About Sergey Kravchenko
Professor Kravchenko is studying low temperature (millikelvin) properties of low-dimensional electron systems by means of transport, capacitance, thermopower, and magnetization measurements. His primary interest is to understand the nature of the metal-insulator transition in strongly interacting two-dimensional electron systems, discovered by him and his collaborators, and to determine its phase diagram. This discovery was subject of numerous editorial papers in Physics Today, Nature, Science, Science Daily, The Economist, and elsewhere, and was listed on the American Physical Society timeline “A Century of Mesoscopic Physics (1899-1999)” as one of 50 main discoveries of the last century, together with the discovery of the superconductivity, the quantum Hall effect, etc. The experiments include studies of Si metal-oxide-semiconductor field-effect transistors, p-SiGe heterostructures, GaAs/AlGaAs heterostructures, and SiGe/Si/SiGe quantum wells at temperatures down to 20 millikelvin and at magnetic fields up to 10 tesla.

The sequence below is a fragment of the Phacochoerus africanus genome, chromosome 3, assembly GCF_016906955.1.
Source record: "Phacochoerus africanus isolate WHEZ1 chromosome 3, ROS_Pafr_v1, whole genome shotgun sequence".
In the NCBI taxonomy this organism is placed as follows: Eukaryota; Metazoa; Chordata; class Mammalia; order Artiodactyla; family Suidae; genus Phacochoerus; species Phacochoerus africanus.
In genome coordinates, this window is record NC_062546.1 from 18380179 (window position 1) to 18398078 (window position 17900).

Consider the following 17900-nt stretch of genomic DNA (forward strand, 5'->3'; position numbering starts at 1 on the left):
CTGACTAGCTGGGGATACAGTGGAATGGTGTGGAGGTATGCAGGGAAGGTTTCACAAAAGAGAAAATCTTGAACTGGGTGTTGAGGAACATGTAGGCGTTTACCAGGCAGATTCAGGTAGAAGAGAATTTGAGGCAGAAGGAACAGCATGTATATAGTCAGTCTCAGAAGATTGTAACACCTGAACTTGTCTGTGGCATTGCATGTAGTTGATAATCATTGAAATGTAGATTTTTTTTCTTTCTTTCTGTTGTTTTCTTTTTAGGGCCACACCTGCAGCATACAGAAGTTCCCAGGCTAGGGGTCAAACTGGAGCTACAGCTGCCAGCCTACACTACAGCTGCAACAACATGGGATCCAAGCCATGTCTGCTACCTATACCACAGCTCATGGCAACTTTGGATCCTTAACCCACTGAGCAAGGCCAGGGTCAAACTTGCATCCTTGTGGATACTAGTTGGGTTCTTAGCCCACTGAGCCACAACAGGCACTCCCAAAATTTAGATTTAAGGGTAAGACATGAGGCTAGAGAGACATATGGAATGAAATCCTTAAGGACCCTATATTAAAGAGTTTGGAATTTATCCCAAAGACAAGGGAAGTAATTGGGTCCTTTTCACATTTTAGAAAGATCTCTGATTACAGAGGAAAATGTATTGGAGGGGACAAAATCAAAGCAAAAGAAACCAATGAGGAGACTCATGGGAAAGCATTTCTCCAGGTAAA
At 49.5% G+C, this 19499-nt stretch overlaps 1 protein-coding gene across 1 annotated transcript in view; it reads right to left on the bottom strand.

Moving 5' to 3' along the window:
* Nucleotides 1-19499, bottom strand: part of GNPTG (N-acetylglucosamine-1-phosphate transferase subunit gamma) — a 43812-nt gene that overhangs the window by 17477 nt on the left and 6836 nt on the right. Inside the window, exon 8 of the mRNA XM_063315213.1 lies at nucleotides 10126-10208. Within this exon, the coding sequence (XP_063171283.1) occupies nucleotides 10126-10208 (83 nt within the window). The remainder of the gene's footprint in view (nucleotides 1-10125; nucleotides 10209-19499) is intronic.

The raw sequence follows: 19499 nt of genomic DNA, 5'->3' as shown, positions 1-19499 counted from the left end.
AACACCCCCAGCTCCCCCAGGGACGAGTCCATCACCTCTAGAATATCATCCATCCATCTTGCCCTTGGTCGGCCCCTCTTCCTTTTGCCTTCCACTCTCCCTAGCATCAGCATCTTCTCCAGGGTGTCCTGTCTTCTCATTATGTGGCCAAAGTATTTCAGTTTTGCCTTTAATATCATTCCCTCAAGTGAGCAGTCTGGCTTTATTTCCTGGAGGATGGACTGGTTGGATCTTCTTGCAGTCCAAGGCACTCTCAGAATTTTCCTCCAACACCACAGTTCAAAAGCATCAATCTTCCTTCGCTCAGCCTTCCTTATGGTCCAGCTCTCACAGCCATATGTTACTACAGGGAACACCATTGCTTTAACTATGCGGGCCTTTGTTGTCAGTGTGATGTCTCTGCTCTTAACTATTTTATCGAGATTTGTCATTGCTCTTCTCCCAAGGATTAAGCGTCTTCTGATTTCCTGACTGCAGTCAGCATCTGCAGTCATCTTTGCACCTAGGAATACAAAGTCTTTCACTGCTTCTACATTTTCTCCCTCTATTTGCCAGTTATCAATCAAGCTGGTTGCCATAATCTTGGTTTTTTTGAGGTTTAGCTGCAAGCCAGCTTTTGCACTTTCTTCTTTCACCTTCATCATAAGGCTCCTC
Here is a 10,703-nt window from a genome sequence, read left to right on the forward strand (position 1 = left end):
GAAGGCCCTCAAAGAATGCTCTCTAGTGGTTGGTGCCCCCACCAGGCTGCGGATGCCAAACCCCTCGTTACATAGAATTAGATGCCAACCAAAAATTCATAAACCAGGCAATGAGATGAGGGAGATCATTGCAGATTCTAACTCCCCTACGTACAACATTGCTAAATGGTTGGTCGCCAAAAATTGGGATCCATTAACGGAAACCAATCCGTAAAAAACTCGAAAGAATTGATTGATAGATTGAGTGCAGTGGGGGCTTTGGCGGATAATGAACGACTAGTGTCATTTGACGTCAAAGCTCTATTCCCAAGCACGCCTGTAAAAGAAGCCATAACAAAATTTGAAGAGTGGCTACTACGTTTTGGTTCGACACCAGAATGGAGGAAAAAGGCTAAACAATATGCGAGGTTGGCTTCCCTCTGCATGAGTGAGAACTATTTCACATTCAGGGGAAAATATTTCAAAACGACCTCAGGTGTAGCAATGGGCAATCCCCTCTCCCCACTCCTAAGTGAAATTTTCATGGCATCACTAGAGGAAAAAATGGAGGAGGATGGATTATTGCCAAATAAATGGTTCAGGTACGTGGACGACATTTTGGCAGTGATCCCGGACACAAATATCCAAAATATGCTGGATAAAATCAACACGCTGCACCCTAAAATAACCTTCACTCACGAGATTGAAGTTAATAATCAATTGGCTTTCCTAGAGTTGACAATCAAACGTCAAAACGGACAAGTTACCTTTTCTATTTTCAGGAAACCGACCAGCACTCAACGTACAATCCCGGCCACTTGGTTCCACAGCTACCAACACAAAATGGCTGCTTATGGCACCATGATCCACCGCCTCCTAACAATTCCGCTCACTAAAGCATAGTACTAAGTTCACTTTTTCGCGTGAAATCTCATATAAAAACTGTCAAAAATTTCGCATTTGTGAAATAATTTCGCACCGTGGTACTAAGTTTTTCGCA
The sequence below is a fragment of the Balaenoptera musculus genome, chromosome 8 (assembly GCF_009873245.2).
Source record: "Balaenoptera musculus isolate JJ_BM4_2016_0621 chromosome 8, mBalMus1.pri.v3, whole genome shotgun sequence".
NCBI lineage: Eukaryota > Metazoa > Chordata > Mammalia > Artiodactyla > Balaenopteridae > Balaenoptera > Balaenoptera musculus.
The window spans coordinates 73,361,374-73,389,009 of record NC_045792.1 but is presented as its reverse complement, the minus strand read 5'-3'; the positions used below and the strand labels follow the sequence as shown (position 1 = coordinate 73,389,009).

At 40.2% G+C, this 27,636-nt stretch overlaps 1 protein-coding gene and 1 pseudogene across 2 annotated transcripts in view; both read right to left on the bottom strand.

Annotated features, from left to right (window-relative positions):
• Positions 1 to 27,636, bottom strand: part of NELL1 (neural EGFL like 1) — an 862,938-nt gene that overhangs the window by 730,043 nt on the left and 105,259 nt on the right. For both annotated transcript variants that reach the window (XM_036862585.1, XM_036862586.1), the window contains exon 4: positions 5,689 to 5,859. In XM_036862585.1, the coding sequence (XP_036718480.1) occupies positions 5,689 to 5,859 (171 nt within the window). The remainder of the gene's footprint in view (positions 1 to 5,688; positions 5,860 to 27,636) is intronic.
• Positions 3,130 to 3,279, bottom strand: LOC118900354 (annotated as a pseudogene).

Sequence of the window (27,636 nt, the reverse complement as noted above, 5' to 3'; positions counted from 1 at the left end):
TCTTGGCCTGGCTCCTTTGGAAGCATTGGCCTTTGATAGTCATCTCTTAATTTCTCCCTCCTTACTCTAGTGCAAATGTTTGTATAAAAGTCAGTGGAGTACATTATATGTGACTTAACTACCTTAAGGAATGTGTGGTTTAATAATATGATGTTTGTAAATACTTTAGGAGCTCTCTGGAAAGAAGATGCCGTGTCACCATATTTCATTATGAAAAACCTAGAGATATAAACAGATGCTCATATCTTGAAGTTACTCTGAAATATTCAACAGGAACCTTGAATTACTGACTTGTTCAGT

The Center for Drug Discovery is dedicated to the discovery of novel medications and the development of approaches and technologies aimed at improving the discovery of new therapeutic drugs. Faculty include: Raymond Booth, Sergiy Tyukhtenko and Jeff Agar
Professor Kravchenko is studying low temperature (millikelvin) properties of low-dimensional electron systems by means of transport, capacitance, thermopower, and magnetization measurements.
The mission of the Nanomedicine Innovation Center is to generate cutting-edge research in Nanomedicine, develop innovative education and training, and place an emphasis on diversity and broadening participation. It is home to state-of-the art facilities and resources and has established partnerships within academia, industry, government and hospitals with a local, National and Global impact.